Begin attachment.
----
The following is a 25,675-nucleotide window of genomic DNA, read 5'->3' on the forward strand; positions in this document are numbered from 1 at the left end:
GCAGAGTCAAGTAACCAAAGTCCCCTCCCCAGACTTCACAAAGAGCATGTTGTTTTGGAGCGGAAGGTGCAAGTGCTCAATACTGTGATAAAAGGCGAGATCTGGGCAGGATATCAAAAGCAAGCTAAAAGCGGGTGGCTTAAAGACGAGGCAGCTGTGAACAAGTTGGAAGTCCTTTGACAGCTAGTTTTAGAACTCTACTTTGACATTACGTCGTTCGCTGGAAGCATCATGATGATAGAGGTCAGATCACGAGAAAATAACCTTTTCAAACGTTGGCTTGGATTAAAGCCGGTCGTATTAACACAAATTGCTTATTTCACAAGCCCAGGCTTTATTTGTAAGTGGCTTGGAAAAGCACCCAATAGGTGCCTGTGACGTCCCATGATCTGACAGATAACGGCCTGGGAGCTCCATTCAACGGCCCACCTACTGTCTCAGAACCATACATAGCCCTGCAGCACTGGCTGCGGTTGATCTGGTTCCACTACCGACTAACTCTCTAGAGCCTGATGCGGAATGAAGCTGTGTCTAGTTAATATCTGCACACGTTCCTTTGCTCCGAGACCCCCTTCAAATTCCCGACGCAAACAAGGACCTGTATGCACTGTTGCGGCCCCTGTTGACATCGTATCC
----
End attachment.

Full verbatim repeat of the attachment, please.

The following is a 25,675-nucleotide window of genomic DNA, read 5'->3' on the forward strand; positions in this document are numbered from 1 at the left end:
GCAGAGTCAAGTAACCAAAGTCCCCTCCCCAGACTTCACAAAGAGCATGTTGTTTTGGAGCGGAAGGTGCAAGTGCTCAATACTGTGATAAAAGGCGAGATCTGGGCAGGATATCAAAAGCAAGCTAAAAGCGGGTGGCTTAAAGACGAGGCAGCTGTGAACAAGTTGGAAGTCCTTTGACAGCTAGTTTTAGAACTCTACTTTGACATTACGTCGTTCGCTGGAAGCATCATGATGATAGAGGTCAGATCACGAGAAAATAACCTTTTCAAACGTTGGCTTGGATTAAAGCCGGTCGTATTAACACAAATTGCTTATTTCACAAGCCCAGGCTTTATTTGTAAGTGGCTTGGAAAAGCACCCAATAGGTGCCTGTGACGTCCCATGATCTGACAGATAACGGCCTGGGAGCTCCATTCAACGGCCCACCTACTGTCTCAGAACCATACATAGCCCTGCAGCACTGGCTGCGGTTGATCTGGTTCCACTACCGACTAACTCTCTAGAGCCTGATGCGGAATGAAGCTGTGTCTAGTTAATATCTGCACACGTTCCTTTGCTCCGAGACCCCCTTCAAATTCCCGACGCAAACAAGGACCTGTATGCACTGTTGCGGCCCCTGTTGACATCGTATCC